Yesterday evening I left my noisy household, where Boy in Black was practicing the drums and the younger kids were playing some kind of game, drove to a Chinese restaurant to pick up some food, and went to the quiet house of a close friend, Quilt Artist. I had had a difficult week, writing and thinking about my issues with my brother, and I knew that talking to a friend would help.
We sat in her living room, surrounded by gorgeous artwork, mostly quilts full of colour and movement, and talked quietly for hours. We've known each other for years, long enough to joke with each other about our faults and weaknesses, long enough to be honest and direct. So we talked, we analyzed relationships, we told stories, and by the end of the evening, we were laughing at ourselves.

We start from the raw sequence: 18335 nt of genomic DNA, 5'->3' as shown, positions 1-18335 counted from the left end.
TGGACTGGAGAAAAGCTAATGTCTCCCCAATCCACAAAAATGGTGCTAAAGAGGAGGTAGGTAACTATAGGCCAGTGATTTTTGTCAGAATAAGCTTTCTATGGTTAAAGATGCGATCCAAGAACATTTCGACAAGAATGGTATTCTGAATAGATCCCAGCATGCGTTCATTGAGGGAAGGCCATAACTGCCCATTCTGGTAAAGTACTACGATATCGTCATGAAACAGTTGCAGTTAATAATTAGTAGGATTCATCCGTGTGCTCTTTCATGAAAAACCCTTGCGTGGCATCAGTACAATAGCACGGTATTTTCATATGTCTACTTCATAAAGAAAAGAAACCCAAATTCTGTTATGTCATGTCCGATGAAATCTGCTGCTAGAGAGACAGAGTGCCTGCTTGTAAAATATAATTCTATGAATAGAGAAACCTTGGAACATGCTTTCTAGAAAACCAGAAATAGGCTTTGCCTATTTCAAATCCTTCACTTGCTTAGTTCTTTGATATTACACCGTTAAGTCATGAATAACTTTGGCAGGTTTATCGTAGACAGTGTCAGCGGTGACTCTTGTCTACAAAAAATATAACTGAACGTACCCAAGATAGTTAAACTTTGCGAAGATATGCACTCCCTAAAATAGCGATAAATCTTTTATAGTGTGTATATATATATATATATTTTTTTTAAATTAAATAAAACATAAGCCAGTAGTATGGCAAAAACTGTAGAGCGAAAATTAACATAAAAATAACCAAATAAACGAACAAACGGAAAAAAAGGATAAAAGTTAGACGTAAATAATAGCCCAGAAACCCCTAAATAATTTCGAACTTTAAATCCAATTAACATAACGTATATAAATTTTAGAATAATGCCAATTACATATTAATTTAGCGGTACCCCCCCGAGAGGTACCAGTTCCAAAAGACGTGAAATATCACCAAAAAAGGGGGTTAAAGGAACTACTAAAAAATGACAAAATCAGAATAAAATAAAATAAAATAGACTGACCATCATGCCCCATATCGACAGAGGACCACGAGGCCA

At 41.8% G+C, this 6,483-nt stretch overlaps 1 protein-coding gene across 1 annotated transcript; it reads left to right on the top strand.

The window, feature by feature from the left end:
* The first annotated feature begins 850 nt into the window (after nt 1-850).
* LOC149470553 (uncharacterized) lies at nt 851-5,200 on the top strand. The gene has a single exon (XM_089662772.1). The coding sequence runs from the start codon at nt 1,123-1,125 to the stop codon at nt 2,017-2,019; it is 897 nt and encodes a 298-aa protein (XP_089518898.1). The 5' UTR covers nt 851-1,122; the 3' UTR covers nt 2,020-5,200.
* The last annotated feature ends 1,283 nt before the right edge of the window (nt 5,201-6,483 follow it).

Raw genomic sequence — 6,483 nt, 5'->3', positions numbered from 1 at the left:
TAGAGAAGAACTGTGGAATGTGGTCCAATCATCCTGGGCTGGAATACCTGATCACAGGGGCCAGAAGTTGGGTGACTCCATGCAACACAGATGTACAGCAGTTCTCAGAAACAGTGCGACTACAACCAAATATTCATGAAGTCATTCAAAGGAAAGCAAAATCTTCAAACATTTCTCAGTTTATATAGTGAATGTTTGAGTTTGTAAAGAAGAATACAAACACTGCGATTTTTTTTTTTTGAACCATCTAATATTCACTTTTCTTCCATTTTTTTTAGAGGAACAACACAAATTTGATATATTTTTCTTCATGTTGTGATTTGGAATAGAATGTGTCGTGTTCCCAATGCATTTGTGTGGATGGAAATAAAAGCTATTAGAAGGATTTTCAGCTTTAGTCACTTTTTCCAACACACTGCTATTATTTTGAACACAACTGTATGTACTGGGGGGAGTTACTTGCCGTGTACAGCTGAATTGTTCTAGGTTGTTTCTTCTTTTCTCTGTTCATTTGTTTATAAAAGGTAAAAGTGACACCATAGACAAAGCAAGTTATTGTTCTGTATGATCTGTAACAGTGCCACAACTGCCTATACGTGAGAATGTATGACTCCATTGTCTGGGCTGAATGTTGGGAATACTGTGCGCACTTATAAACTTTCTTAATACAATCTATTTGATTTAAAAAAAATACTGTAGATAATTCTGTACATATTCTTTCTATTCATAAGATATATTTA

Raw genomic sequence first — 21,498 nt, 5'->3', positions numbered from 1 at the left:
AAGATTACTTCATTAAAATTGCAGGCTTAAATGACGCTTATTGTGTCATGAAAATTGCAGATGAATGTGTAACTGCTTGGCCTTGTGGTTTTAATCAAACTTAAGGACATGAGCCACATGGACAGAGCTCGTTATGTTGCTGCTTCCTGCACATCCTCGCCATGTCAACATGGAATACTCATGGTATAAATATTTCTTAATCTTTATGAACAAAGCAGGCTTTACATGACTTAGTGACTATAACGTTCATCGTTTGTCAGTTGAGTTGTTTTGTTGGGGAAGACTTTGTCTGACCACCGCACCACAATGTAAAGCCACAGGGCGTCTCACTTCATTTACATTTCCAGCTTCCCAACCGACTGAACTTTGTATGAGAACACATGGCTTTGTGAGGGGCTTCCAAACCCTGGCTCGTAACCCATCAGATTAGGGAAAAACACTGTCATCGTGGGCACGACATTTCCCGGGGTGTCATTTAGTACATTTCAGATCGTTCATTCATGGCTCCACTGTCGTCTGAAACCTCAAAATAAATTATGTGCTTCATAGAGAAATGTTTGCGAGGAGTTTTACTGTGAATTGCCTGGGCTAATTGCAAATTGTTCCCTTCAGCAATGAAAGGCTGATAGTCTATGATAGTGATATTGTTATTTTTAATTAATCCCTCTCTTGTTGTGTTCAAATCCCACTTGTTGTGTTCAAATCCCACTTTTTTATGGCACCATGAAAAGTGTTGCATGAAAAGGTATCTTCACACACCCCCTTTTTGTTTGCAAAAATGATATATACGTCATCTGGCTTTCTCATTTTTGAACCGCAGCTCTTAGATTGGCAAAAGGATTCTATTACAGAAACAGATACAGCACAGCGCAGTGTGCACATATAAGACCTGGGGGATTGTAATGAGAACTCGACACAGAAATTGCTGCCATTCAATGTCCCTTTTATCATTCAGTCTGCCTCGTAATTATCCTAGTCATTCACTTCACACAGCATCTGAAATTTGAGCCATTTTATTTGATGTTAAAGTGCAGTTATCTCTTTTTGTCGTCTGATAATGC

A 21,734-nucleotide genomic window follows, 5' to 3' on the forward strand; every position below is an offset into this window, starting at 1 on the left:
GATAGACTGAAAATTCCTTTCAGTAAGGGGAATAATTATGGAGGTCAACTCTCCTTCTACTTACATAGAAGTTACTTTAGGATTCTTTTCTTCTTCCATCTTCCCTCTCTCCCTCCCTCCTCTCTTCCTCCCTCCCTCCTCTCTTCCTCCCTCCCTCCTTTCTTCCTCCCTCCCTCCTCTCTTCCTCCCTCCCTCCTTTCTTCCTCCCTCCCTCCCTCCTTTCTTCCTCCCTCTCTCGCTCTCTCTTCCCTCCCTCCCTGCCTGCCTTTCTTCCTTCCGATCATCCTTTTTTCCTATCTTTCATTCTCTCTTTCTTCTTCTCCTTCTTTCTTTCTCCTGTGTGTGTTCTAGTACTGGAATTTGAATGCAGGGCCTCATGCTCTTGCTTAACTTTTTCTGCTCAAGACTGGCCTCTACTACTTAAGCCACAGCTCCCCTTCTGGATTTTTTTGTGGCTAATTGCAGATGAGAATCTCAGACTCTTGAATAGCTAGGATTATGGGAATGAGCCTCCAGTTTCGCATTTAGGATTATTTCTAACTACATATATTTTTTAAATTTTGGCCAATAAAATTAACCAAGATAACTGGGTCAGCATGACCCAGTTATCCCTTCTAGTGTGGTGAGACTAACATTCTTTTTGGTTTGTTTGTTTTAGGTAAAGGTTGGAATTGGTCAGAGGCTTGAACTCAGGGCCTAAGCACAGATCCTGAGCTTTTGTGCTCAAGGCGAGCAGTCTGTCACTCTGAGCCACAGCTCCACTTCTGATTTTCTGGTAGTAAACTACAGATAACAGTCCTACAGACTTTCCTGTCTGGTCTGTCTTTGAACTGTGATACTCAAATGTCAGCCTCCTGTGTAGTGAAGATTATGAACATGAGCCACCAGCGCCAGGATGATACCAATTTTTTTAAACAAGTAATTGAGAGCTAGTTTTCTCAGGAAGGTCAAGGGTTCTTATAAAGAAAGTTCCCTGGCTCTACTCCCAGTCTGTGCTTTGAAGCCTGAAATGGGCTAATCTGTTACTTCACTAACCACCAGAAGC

We both have a tendency to indulge in melodrama, making a big deal out of little things that most people would brush aside. But Quilt Artist commented that we both also have a tendency to brush aside the really big issues in our lives. "It is not just that we make mountains out of molehills," she said, "But we also make molehills out of mountains."
We did not solve any of the problems of the world, or even any of the problems in our relationships. But talking to a close friend works like nothing else in helping to ground me and keep my life in balance. I need that outside perspective that forces me to turn off the CDs spinning inside my head and makes me notice the sounds of the world around me. As I drove home, through city streets speckled with moonlit puddles and through country roads that wove their way through a misty fog, I felt relaxed and peaceful.